mDNS on a corporate Wi-Fi network

You know how your Wi-Fi printer or Apple TV or Google Chromecast just sort of magically works at home? These devices do this using mDNS to allow things to discover each other, but this method of “just works TM” tends not to be good news for enterprise networks.

Multicast DNS is a really useful way of allowing devices to discover each other. Device offering services, such as a printer or TV box, periodically announce their wares and other devices can send out queries asking if anyone has a particular service to offer. These are sent as multicast so are seen by all devices on the subnet.

On the small network this was designed for it works really well. There’s little need to configure anything beyond getting everything onto the same network. Once your Chromecast is on your home Wi-Fi network it just appears in the apps that support it as they send out the mDNS request for anything offering the Google Cast service and the Chromecast responds “ooooh oooh, pick me!”.

The problem is this method doesn’t scale very well.

The first issue is all devices have to be on the same subnet in order to discover each other. So immediately it doesn’t work on larger, segmented networks.

There are ways of proxying mDNS packets from one subnet to another, and indeed I’ve done this in the past using avahi, but this in turn just presents a much bigger problem.

Multicast DNS is effectively broadcast traffic that everyone has to see. For the most part we don’t worry about broadcasts on ethernet networks. Unless something has gone badly wrong or the design is very poor, a modern network can handle a lot of broadcast traffic without anyone really noticing.

Wi-Fi networks are a different animal, firstly because there’s just less bandwidth but there’s also a much greater transmission cost. The Multicast traffic is sent at the lowest available data rate. Optimizations to make this less bad are implemented by most vendors, but these are not enabled by default. It’s also pretty common to have a very large number of clients in a single subnet on Wi-Fi networks.

Let’s scale this up and imagine we have 500 APs and 4000 clients. If each client is a device that looks for available mDNS services (every mobile device does) with the traffic being sent at the lowest data rate a significant amount of your airtime can be used by mDNS traffic.

This is a problem for broadcast traffic in general, and anyone running a large Wi-Fi network will know that blocking broadcasts is a must or the network can be overwhelmed.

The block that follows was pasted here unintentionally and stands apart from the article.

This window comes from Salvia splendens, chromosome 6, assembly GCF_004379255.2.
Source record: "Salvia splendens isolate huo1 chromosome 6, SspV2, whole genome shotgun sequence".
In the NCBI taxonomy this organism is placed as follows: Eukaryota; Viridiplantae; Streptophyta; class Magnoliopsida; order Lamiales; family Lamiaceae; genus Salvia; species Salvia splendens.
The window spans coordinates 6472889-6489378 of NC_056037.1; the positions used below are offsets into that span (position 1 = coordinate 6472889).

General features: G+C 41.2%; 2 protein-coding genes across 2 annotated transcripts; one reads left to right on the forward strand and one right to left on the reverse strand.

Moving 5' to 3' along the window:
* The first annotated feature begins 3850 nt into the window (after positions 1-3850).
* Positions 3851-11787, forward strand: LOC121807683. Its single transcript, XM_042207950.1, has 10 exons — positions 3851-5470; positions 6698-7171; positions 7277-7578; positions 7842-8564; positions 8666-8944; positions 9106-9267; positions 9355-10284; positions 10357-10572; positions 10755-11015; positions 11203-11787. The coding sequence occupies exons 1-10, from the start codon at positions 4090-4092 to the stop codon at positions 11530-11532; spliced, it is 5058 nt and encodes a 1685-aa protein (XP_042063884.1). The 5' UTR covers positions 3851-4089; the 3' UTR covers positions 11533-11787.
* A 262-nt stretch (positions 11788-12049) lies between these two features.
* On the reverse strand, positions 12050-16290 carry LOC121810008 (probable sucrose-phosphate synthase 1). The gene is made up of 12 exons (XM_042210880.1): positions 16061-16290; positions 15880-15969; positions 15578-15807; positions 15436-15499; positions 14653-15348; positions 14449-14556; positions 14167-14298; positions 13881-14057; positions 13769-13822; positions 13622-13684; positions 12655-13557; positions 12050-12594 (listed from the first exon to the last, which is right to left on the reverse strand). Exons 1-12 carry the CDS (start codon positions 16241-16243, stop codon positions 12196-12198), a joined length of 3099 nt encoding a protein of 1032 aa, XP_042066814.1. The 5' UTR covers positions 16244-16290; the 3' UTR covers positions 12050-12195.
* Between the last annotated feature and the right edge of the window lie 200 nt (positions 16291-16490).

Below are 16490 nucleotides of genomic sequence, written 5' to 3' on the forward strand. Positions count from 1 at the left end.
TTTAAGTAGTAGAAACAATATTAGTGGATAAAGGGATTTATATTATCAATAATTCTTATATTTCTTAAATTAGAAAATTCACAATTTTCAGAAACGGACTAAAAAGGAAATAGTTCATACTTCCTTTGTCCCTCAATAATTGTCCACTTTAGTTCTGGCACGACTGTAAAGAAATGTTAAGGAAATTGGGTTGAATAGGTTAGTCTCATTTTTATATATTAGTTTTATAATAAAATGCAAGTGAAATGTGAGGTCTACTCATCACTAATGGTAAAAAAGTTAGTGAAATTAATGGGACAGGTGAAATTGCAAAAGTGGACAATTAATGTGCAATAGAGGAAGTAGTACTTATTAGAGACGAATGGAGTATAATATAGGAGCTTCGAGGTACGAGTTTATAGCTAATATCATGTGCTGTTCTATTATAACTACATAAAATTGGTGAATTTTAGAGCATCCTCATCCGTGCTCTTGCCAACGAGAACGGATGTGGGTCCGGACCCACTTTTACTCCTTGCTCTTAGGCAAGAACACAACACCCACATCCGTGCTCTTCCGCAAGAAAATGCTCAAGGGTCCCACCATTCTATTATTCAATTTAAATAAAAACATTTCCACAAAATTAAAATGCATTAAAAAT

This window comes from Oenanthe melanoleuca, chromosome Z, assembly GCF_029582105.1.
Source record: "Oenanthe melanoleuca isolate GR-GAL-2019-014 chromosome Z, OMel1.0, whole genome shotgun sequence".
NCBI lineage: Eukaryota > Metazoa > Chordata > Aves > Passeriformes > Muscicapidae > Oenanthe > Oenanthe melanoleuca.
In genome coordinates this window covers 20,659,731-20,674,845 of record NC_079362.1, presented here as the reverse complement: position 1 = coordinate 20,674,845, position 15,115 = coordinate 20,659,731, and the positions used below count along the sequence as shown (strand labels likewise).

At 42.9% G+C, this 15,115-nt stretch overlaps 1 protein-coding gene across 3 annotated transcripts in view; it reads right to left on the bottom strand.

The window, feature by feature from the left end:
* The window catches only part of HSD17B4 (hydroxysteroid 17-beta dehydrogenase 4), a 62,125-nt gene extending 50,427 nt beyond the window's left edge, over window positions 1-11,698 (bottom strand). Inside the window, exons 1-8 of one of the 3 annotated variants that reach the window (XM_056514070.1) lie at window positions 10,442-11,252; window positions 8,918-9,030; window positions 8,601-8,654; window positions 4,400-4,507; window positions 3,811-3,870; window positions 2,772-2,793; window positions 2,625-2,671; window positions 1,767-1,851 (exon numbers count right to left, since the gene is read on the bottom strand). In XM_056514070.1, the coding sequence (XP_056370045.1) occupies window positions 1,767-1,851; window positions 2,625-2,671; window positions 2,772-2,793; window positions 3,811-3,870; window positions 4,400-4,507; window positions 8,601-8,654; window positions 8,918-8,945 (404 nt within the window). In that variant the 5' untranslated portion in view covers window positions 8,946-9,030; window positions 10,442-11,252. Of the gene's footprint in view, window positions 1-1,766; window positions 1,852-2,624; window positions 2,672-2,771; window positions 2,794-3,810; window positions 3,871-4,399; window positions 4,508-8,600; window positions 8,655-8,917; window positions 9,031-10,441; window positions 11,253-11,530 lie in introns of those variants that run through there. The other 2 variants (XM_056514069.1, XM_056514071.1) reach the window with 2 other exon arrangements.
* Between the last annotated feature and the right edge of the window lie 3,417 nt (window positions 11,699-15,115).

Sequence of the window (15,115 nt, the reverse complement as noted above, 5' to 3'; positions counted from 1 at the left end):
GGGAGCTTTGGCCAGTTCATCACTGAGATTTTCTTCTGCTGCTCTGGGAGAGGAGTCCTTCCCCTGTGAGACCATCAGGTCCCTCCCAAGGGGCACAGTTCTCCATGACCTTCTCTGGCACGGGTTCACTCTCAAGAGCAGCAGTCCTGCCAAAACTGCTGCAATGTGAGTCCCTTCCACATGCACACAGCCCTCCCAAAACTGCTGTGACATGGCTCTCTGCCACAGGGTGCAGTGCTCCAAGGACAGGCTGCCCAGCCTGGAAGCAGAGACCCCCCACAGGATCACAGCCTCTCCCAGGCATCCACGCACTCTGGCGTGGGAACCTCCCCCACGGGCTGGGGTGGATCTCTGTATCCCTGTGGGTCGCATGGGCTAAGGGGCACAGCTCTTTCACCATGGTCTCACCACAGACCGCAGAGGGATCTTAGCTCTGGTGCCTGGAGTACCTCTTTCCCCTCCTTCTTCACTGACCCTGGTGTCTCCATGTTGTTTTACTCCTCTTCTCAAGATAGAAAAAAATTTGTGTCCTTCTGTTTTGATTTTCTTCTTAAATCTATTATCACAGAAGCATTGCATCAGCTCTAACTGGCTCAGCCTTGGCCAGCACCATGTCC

So how can we make our Chromecast work?

Something that’s important to understand about devices like the Chromecast or Apple TV is mDNS is only used for discovery. Once my iPhone has found an Apple TV actually talking to that device is unicast.

The answer is to use some sort of mDNS proxy. The implementation I’m most familiar with is Aruba’s Airgroups. The controller intercepts mDNS announcements and builds a table of available airgroups servers. Queries are intercepted as well and the controller responds, as appropriate, as if it were the device offering a service.

This approach removes the need to relay mDNS across the wireless medium. By acting as a man in the middle of the discovery process the Aruba controller can also add some access control smarts to the system.

Airgroups allows a server device to be restricted to users with a particular role or connected to a specific AP group. Pairing airgroups with Clearpass nicely centralises this and means setting up an airgroups server and permissions can be enhanced through the clearpass API.

In my university context this means we can have airplay devices in a seminar room and only if you’re on an AP near that room will it be visible. We can also restrict the user roles that can see a device if we wish.

Next is to allow users to register their own airgroup servers. We hope to automate adding user clients through our onboarding process too. What we’re aiming for is a student to be able to connect from their phone to their Chromecast (or whatever) in their room, much as they would on a domestic network. Hopefully this is something that will just require the mac address of the Chromecast (in this example) to be registered in clearpass.

We’re getting close to this, but there are limitations. The number of airgroups servers and clients that can be supported on a mobility controller is limited in hardware. We could easily hit those limits, so we have to tread carefully. Aruba OS8 deals with airgroups in a different way, which will make this less of a problem.

Suffice to say making something as easy as mDNS device discovery work on an enterprise network, and it appear as straight forward as it is at home, is really quite a challenge.

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